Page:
A Not So Minimalist Year in Review

a minimalist year in review

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This past year saw a side of ourselves we reeeaaally weren’t expecting to see again. Ever.

It all started innocently enough. 

We wanted to move to a 3-day work week and realised that buying stuff (weirdly) would help us reach our goal.

Within six months of embarking on our latest lifestyle experiment we’d gone from uncubicled to untetheredClearly our plan worked, but now it’s time to be minimalist again.

We’ve quit the lease on our little apartment and become full-time house sitters. And since we’re all about saying ‘Hell yeah!’ to new adventures these days, we’ve even agreed to house sit a permaculture farm.

Because, why not, right?

We’re in the process of selling all our stuff, so by the time the end of the month rolls around we’ll be able to stuff everything that’s left into two backpacks and bugger off. Easy peasy.

If you’ve been following our antics for a while now, you’re probably wondering how on earth we’re going to survive without Blendobi. Don’t be ridiculous, we’re taking our blender with us! (He’ll even have his own duffel bag.)

Our Year of Stuff

a minimalist year in review

When we moved into our first unfurnished apartment in almost 10 years, we had every intention of only buying the bare minimum to survive comfortably.

“We’ll only have two of everything,” I said to Sporty.

“Um…okay?” Sporty looked worried.

“Yes! We’ll live like students for the year.” I continued enthusiastically.

Sporty looked even more worried, no doubt imagining us sleeping on a stained mattress that I’d dragged in from the curb.

She needn’t have concerned herself, I’m nothing if not a princess.

It started off well. We bought two mugs, two bowls, two spoons and a paring knife. Later, we added two wine glasses to our collection.

We’re not heathens, after all.

On that front at least, I’m pleased to say we stuck to our guns. Our crockery and cutlery never expanded beyond what we started out with.

My resolve began wavering about a month in, when I decided we needed a steamer. Our apartment doesn’t have a stove and unlike Sporty who could survive on salad for all eternity, I don’t enjoy eating only raw food.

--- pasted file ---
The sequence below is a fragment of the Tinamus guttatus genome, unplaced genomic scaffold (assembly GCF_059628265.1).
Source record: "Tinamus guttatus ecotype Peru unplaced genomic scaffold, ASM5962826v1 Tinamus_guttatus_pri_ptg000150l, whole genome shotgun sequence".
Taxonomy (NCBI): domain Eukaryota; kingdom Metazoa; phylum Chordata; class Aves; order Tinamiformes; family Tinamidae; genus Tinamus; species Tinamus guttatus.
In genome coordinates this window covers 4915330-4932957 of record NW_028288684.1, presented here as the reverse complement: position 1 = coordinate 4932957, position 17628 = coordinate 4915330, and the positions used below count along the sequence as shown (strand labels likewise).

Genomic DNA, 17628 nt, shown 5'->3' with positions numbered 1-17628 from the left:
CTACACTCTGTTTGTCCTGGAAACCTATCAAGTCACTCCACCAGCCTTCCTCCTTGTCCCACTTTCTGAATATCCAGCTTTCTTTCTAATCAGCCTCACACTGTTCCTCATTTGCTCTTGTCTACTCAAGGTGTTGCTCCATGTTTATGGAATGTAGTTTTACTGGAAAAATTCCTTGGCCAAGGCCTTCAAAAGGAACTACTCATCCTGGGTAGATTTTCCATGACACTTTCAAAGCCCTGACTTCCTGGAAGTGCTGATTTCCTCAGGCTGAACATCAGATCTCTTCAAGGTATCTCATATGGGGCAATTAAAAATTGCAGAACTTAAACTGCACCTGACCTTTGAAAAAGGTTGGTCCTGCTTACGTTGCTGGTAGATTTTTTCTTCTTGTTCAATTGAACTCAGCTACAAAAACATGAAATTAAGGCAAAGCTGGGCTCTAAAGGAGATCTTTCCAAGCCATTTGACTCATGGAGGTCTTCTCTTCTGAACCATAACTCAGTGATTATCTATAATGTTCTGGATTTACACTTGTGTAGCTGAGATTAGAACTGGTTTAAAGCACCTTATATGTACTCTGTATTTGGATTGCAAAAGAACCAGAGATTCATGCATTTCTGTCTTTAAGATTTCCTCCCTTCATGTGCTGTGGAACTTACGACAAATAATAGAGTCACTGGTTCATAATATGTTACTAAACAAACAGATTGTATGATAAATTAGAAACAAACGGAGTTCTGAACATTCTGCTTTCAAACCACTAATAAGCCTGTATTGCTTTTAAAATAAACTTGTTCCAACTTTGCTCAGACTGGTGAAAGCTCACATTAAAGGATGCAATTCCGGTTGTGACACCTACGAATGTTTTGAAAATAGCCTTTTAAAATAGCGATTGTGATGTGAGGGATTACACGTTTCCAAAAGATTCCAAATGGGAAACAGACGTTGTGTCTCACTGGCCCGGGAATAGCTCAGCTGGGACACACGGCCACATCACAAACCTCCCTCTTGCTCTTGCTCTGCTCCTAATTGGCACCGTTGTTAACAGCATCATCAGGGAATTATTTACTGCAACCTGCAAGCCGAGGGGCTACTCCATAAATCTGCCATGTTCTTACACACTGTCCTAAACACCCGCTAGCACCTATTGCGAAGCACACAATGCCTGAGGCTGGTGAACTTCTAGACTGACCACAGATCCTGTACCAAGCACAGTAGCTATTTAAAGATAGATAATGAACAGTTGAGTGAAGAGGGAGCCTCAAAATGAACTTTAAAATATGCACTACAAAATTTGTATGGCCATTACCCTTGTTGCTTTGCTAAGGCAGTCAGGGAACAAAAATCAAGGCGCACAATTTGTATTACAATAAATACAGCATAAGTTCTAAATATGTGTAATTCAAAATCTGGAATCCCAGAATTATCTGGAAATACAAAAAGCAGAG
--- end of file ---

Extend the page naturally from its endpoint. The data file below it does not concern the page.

Sporty was skeptical, but I won her over with my charm and good looks (I should have been a lawyer or a secondhand car salesman).

In my defence, it was a really good buy. Even my long-suffering wife would agree.

Next, I decided that I’d like to be able to whip up the occasional stir-fry. Before long, an electric frying pan had made its way into our kitchen.

When March rolled around and I announced that I’d be spending my birthday money on a juicer, Sporty tried to put her foot down.

Unbeknownst to me she’d been keeping a tally of the number of appliances we owned. According to her, the juicer would take us into the ‘one too many’ category.

“It can live on top of the kitchen cupboard,” I argued, while at the same time batting my eyelids seductively.

“Okay fine, but I’m not happy!” Sporty hates to admit it, but she’s powerless in the face of my beguiling ways.

At this point something interesting happened. Sporty moved into ‘if you can’t beat ‘em, join ‘em’ mode and demanded a dehydrator.

I countered by ordering a hair clippers online.

It was a messy downhill slide from there, with both us procuring with abandon pretty much anything that took our fancy.

I exaggerate slightly, but putting together the list of things we had to sell showed me just how easy it is to fall back into those old accumulation habits.

A Minimalist Approach to Life

minimalist approach to life

We’re all about taking a minimalist approach to social media. We’re also of the opinion that a minimalist approach to getting better at life is the smart thing to do. Being online requires a minimalist approach too, so naturally we’re all for it.

Essentially, what we’ve done in the last year is get really good at all aspects of minimalism bar the most obvious one: stuff. It’s time to simplify again and we cannot wait.

With that in mind, the plan is to get ourselves a tent so that we can go on micro-adventures (like SpiritFest and camping in-between house sitting gigs), medium adventures (like walking the Camino) and ultimately, mega adventures (like thru-hiking the PCT).

Let’s just hope the tent doesn’t send us into a frenzy of camping gear purchases.

If you enjoyed reading this post and would like something written for your own blog, website, newsletter or annual family missive, get in touch. Ang would be happy to help. Check out her Hire Me page for all the deets.

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